similarity = -sum(abs(Candidate - Op_Ed))

A similarity score is generated for both Mrkv and Dist; Markov similarity gives a feel for how words/patterns flow together, while distribution similarity gives a feel for word choice. Here are the results:

Notably, Hill scores highest in both similarity metrics. However, before jumping to conclusions, note that although Mrkv and Dist are normalized to word counts, there is an additional correlation between word count and similarity. A typical op-ed is ~1,000 words, so theoretically could yield 1,000 word combinations (neglecting grammar). Compare this to the 10,000-word dictionary, which yields 100,000,000 combinations. Our language is too rich to "exhaust" a person's speech in even 10,000 words because unique combinations are so plentiful. In this case, the more text provided for a candidate, the higher they score in similarity, because they have more opportunity to stumble upon a rare combination matching the op-ed. So an additional normalization is necessary.

To account for this, I re-scored the Markov and distribution similarities as the vertical distance off the linear fit line, and re-evaluated. The intent was to make results maximally dependent on style, not length.

Only two candidates rank in the top tier for both similarity metrics: Fiona Hill (#1, #2) and John Bolton (#3, #1). Hill's case is stronger from the linguistic perspective, and the gap widens further upon considering the additional circumstantial evidence.

Hill is one of only six people on this shortlist to have not denied writing the op-ed. (The others are Ivanka, Kushner, Sullivan, Kelly, and Miller. Of this set, Ivanka, Kushner, and Kelly appear to be exonerated by the similarity metrics; John Sullivan is toward the upper end of the similarity spectrum, but not suspiciously so; Miller could not be analyzed as he is unpublished.) Hill's background is in academia and policy, and her most-recent publications, shown below, revolve around Russia and Putin, both of which are notably mentioned multiple times in the op-ed that is otherwise light on specifics.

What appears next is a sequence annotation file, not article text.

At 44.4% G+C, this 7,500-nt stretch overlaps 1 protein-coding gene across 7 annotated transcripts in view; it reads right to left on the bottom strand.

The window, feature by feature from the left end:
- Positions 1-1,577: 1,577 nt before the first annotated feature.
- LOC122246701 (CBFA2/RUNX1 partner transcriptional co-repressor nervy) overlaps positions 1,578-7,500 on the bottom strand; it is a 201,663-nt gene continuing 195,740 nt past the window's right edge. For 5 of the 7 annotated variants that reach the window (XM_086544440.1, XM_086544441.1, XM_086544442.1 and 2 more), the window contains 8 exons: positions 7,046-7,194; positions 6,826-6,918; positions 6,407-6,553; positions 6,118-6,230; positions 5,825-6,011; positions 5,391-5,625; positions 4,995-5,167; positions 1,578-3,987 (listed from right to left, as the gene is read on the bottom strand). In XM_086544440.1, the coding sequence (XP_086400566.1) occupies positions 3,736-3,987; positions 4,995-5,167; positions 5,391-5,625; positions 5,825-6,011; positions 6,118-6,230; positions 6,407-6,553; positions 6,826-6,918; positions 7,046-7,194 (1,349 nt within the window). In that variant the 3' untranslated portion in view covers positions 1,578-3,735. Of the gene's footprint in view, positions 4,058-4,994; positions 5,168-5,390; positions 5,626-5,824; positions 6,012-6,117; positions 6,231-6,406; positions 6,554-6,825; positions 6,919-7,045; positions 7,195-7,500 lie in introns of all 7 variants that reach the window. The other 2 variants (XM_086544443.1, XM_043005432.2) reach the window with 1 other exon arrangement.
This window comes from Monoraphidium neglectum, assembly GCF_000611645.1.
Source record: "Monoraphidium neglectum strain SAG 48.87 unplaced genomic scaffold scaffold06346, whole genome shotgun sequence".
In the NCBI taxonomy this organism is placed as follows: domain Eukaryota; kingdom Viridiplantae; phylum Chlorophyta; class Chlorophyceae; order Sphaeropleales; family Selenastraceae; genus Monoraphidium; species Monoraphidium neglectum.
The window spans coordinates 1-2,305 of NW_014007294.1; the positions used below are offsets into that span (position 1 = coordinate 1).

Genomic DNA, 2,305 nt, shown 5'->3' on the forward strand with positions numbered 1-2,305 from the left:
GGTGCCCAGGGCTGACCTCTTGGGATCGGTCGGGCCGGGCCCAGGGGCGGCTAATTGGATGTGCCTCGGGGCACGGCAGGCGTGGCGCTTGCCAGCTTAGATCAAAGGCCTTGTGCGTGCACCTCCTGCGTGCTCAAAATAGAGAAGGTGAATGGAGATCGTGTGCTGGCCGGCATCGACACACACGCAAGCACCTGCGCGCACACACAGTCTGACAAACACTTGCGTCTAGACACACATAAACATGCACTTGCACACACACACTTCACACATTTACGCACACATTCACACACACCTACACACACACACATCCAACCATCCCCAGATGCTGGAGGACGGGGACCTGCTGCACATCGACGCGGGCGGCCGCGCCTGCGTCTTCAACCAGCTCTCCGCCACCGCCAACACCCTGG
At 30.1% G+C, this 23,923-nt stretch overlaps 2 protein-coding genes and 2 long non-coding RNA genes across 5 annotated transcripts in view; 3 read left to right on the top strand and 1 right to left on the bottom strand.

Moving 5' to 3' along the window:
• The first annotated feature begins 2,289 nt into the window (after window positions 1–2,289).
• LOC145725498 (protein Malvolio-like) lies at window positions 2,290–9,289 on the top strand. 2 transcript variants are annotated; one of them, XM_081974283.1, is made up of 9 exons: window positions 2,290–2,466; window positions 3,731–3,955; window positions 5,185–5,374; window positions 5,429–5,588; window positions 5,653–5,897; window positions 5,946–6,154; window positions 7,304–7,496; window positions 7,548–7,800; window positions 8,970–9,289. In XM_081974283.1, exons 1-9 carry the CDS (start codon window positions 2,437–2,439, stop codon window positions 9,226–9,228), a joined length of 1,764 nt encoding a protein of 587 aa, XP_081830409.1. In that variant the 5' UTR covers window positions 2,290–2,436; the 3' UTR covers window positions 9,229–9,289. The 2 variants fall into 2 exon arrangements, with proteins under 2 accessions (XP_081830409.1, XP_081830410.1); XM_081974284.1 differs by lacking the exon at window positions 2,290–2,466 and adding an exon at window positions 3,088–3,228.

• “What makes Putin tick and what the West should do,” Fiona Hill and Clifford Gaddy,Brookings Report (online), January 13, 2017
  • “Dealing with a simmering Ukraine-Russia conflict,” Fiona Hill and Steven Pifer, Brookings
  • “Election 2016 and America’s Future” series (online), October 6, 2016
  • “3 reasons Russia’s Vladimir Putin might want to interfere in the US presidential elections,” Vox (online), July 27, 2016
  • “Putin: The one-man show the West doesn’t understand,” Bulletin of the Atomic Scientists, April 13, 2016
  • “Understanding and deterring Russia: U.S. policies and strategies,” Testimony to the House Armed Services Committee, February 10, 2016

Bolton has denied authorship, which decreases his likelihood though doesn't rule him out. He has a long history of military and government involvement and is known for being outspoken in his controversial views, making him further less likely to carry out this secretive act.

So, between the linguistic similarities, lack of denial, connection to the subject matter, and personality cues, all signs point to Hill. What about the possibility of the op-ed being written in the voice of Hill by a third party for some ulterior purpose? To some extent we can lean on the New York Times' credibility and rule out this possibility; presumably the editors verified the author's identity before publication. It's remotely possible that a verifiable official imitated Hill in writing the op-ed, perhaps to further hide their identity. However, due to the sophistication required for this task, it seems very unlikely.

It's not clear what the author hoped to achieve with this op-ed, or how they expected to remain anonymous from a position of national visibility in the age of Twitter and instant, continuous press circulation. Either way, I expect we will eventually know the author's identity, and I expect it will be...Fiona Hill.


Despite widespread interest, there seems to be little actual data-driven analysis toward answering the authorship question. Here's what other authors have found with similar approaches:

  • BBC suggests the author is Mike Pence based on "the author's stylistic traits"
  • David Robinson analyzed tweets, finding D. Trump, Sanders, and Pence most likely
  • Max Berggren analyzed tweets, finding DeVos, Carson, and Azar most likely

And for additional qualitative commentary:

  • Claire Hardaker concludes: "I don’t think forensic linguistics can solve this one"
  • The Washington Post, conversely, writes: "The outing of the op-ed’s author is virtually inevitable, according to forensic linguists"

Source code and text data are available on my GitHub.